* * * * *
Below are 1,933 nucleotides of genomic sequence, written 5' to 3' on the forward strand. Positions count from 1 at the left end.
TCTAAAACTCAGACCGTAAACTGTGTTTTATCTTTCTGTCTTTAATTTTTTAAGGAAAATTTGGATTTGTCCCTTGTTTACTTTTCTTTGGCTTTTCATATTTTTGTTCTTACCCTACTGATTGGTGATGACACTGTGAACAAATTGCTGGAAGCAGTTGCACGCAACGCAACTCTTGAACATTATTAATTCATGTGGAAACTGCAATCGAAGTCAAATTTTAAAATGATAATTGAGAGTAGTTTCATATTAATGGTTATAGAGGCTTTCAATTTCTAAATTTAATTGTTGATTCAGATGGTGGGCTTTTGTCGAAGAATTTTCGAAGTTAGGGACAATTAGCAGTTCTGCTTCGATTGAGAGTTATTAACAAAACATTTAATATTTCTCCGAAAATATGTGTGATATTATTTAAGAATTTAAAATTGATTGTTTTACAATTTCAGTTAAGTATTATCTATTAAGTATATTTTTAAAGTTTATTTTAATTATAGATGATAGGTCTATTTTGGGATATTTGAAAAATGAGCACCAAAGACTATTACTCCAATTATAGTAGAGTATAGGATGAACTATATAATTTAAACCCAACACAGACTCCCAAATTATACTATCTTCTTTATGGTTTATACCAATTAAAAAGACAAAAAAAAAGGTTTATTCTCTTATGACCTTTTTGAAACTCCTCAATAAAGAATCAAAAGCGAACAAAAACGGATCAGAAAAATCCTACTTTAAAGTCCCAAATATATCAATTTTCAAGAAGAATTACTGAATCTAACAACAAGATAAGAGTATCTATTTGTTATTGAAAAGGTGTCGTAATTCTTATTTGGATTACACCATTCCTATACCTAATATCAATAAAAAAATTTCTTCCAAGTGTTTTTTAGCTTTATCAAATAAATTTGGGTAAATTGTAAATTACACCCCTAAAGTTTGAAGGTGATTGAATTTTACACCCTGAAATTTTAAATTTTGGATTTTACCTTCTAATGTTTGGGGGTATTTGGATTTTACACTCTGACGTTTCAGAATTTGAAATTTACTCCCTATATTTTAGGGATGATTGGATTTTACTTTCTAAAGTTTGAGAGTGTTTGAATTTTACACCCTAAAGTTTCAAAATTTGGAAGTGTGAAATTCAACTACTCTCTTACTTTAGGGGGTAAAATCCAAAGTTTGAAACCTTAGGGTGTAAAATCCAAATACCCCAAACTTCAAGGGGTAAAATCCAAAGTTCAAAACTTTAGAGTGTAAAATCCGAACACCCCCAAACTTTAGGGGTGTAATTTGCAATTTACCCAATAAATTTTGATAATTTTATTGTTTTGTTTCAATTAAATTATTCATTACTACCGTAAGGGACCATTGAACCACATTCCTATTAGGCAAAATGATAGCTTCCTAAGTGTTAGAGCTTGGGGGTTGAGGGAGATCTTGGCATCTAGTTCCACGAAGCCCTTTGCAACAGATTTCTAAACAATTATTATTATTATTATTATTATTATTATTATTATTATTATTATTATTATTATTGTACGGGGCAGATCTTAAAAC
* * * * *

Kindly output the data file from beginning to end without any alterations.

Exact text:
Below are 1,933 nucleotides of genomic sequence, written 5' to 3' on the forward strand. Positions count from 1 at the left end.
TCTAAAACTCAGACCGTAAACTGTGTTTTATCTTTCTGTCTTTAATTTTTTAAGGAAAATTTGGATTTGTCCCTTGTTTACTTTTCTTTGGCTTTTCATATTTTTGTTCTTACCCTACTGATTGGTGATGACACTGTGAACAAATTGCTGGAAGCAGTTGCACGCAACGCAACTCTTGAACATTATTAATTCATGTGGAAACTGCAATCGAAGTCAAATTTTAAAATGATAATTGAGAGTAGTTTCATATTAATGGTTATAGAGGCTTTCAATTTCTAAATTTAATTGTTGATTCAGATGGTGGGCTTTTGTCGAAGAATTTTCGAAGTTAGGGACAATTAGCAGTTCTGCTTCGATTGAGAGTTATTAACAAAACATTTAATATTTCTCCGAAAATATGTGTGATATTATTTAAGAATTTAAAATTGATTGTTTTACAATTTCAGTTAAGTATTATCTATTAAGTATATTTTTAAAGTTTATTTTAATTATAGATGATAGGTCTATTTTGGGATATTTGAAAAATGAGCACCAAAGACTATTACTCCAATTATAGTAGAGTATAGGATGAACTATATAATTTAAACCCAACACAGACTCCCAAATTATACTATCTTCTTTATGGTTTATACCAATTAAAAAGACAAAAAAAAAGGTTTATTCTCTTATGACCTTTTTGAAACTCCTCAATAAAGAATCAAAAGCGAACAAAAACGGATCAGAAAAATCCTACTTTAAAGTCCCAAATATATCAATTTTCAAGAAGAATTACTGAATCTAACAACAAGATAAGAGTATCTATTTGTTATTGAAAAGGTGTCGTAATTCTTATTTGGATTACACCATTCCTATACCTAATATCAATAAAAAAATTTCTTCCAAGTGTTTTTTAGCTTTATCAAATAAATTTGGGTAAATTGTAAATTACACCCCTAAAGTTTGAAGGTGATTGAATTTTACACCCTGAAATTTTAAATTTTGGATTTTACCTTCTAATGTTTGGGGGTATTTGGATTTTACACTCTGACGTTTCAGAATTTGAAATTTACTCCCTATATTTTAGGGATGATTGGATTTTACTTTCTAAAGTTTGAGAGTGTTTGAATTTTACACCCTAAAGTTTCAAAATTTGGAAGTGTGAAATTCAACTACTCTCTTACTTTAGGGGGTAAAATCCAAAGTTTGAAACCTTAGGGTGTAAAATCCAAATACCCCAAACTTCAAGGGGTAAAATCCAAAGTTCAAAACTTTAGAGTGTAAAATCCGAACACCCCCAAACTTTAGGGGTGTAATTTGCAATTTACCCAATAAATTTTGATAATTTTATTGTTTTGTTTCAATTAAATTATTCATTACTACCGTAAGGGACCATTGAACCACATTCCTATTAGGCAAAATGATAGCTTCCTAAGTGTTAGAGCTTGGGGGTTGAGGGAGATCTTGGCATCTAGTTCCACGAAGCCCTTTGCAACAGATTTCTAAACAATTATTATTATTATTATTATTATTATTATTATTATTATTATTATTATTATTATTGTACGGGGCAGATCTTAAAAC